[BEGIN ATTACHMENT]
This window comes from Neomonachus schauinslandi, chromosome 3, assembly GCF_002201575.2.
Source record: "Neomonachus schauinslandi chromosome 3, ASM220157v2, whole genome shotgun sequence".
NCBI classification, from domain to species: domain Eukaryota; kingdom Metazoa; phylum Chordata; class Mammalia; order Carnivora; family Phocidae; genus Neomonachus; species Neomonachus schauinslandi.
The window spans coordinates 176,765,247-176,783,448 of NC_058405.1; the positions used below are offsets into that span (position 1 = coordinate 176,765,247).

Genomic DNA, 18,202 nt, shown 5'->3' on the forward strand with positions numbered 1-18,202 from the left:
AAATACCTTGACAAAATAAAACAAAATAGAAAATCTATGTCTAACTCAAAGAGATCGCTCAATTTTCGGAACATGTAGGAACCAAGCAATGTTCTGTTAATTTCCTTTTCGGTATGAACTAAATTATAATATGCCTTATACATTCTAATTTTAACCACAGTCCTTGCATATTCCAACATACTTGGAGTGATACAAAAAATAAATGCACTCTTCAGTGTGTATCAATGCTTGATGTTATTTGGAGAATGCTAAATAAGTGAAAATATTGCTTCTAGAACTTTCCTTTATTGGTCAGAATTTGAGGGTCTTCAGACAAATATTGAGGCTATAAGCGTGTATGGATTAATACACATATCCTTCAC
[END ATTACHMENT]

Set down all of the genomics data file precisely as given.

This window comes from Neomonachus schauinslandi, chromosome 3, assembly GCF_002201575.2.
Source record: "Neomonachus schauinslandi chromosome 3, ASM220157v2, whole genome shotgun sequence".
NCBI classification, from domain to species: domain Eukaryota; kingdom Metazoa; phylum Chordata; class Mammalia; order Carnivora; family Phocidae; genus Neomonachus; species Neomonachus schauinslandi.
The window spans coordinates 176,765,247-176,783,448 of NC_058405.1; the positions used below are offsets into that span (position 1 = coordinate 176,765,247).

Genomic DNA, 18,202 nt, shown 5'->3' on the forward strand with positions numbered 1-18,202 from the left:
AAATACCTTGACAAAATAAAACAAAATAGAAAATCTATGTCTAACTCAAAGAGATCGCTCAATTTTCGGAACATGTAGGAACCAAGCAATGTTCTGTTAATTTCCTTTTCGGTATGAACTAAATTATAATATGCCTTATACATTCTAATTTTAACCACAGTCCTTGCATATTCCAACATACTTGGAGTGATACAAAAAATAAATGCACTCTTCAGTGTGTATCAATGCTTGATGTTATTTGGAGAATGCTAAATAAGTGAAAATATTGCTTCTAGAACTTTCCTTTATTGGTCAGAATTTGAGGGTCTTCAGACAAATATTGAGGCTATAAGCGTGTATGGATTAATACACATATCCTTCAC